Free platform’s ad-sales growth tracks with revenue spike

As subscription-based streaming has become an increasingly mature, competitive business, the advertising revenue side is emerging as undiscovered country.

Consider the Roku Channel as the Netflix of the fast-growing advertising-supported video-on-demand (AVOD) business.

Roku just posted third-quarter revenue growth of 39% (to $173.4 million), driven by the rapid expansion of platform advertising sales on the Roku Channel.

Roku is still known for its over-the-top devices that connect TVs to the internet. But since the first quarter, it has been making more of its money selling advertising.

Platform revenue comprised 47% of Roku’s revenue in the third quarter of last year. In the just-reported 2018 third quarter, platform revenue had spiked to 57%, or $100.1 million.

That growth tracks with the free-to-consumer Roku Channel, which expanded out to the open internet in September, a year after its launch.

Roku distributes the streaming apps of about 5,000 partners in the OTT ecosystem that operate on its industry-leading device platform. That platform currently serves 23.8 million active accounts, up from 16.7 million in third-quarter 2017.

The Roku Channel is but one more app, offering library movies from suppliers including Warner Bros. and Sony Pictures, as well on-demand news channels from ABC News and Cheddar, to highlight a small cross-section of the content.

Roku doesn’t break out how much advertising revenue the Roku Channel is generating specifically. But it’s been called the platform’s fastest-proliferating app ever.

“The Roku Channel has become a material source of ad impressions and monetization on the platform, something we believe will grow over time given the expanding reach and popularity of the channel,” Roku CEO Anthony Wood said in a note to shareholders. “Increasing reach and engagement allows us to continue to improve content quality and selection on the channel, which fuels its relevance to our user base.”

Roku Channel growth also tracks the expansion of engagement with the platform in general. Total hours spent by users streaming video increased to 6.2 billion in the third quarter, up from 3.8 billion hours in Q3 2017.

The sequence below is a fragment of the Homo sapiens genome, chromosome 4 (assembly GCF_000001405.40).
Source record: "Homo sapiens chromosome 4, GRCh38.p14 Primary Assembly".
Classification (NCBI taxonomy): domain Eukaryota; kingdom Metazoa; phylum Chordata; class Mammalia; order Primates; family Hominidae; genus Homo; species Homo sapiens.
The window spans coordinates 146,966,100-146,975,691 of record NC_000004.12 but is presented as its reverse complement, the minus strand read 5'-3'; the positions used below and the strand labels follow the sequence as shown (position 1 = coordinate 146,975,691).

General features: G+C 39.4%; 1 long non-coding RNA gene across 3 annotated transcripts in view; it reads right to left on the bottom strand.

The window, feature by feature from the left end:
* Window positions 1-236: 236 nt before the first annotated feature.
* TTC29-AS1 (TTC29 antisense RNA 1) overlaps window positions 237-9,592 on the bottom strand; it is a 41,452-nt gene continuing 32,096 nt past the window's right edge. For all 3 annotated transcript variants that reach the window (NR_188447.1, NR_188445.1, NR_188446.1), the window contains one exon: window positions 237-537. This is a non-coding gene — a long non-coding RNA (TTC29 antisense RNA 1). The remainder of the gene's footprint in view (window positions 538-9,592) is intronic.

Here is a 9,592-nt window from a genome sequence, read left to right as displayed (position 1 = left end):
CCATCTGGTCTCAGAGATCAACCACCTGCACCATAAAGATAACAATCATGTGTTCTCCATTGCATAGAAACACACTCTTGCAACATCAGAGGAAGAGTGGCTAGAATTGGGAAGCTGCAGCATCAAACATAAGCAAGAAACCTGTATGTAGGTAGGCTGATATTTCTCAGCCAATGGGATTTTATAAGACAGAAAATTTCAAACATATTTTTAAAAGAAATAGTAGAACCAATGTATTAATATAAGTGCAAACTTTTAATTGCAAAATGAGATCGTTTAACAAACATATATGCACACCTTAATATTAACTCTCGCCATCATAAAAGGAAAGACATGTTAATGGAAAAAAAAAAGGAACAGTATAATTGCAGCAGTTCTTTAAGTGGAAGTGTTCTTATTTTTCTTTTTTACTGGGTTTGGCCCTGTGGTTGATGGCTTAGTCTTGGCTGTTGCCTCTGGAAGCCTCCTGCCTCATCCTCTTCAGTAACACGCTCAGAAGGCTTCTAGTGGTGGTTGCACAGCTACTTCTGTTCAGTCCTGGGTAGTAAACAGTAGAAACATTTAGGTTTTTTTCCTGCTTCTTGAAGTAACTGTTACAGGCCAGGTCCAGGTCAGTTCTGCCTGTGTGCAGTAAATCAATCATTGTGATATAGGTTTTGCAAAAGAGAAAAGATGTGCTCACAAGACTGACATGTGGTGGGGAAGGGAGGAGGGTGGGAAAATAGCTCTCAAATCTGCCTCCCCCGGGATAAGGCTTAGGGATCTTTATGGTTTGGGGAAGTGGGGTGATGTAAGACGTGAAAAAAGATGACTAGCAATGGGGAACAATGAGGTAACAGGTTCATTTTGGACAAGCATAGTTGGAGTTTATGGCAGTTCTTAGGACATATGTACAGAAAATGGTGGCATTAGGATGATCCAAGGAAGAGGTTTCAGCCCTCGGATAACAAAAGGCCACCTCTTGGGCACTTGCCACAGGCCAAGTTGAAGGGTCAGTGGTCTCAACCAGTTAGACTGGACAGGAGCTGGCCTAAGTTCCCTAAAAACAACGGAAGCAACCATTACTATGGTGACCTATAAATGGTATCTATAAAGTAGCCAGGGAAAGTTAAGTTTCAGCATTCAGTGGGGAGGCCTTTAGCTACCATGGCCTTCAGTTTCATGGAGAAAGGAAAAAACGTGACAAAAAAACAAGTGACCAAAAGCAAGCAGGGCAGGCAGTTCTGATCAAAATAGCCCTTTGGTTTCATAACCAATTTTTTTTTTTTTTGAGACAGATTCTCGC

Wood said he believes Roku has the advanced-advertising capability to further monetize this growth.

“A key differentiator, and competitive moat, is our direct relationship with customers on our platform which allows us to continuously collect rich data, including user registration, and anonymized behavioral information — like audience engagement with streaming channels, streaming ads and traditional linear ads using opt-in technologies like Automatic Content Recognition (ACR),” Wood said. “We gather this data and create user segments, develop lookalike audience and predictive models and activate segments for use in a variety of business operations, including recommendations for users in The Roku Channel, analytics for our content publishers and targeted advertising for brands. Our platform is also capable of ingesting CRM and third-party data sets from advertisers and data providers, to augment our already rich data set.”

As subscription-based streaming has become an increasingly mature, competitive business, the advertising revenue side is emerging as undiscovered country.

Consider the Roku Channel as the Netflix of the fast-growing advertising-supported video-on-demand (AVOD) business.

Member Exclusive

Get Access to Our Exclusive Content

Related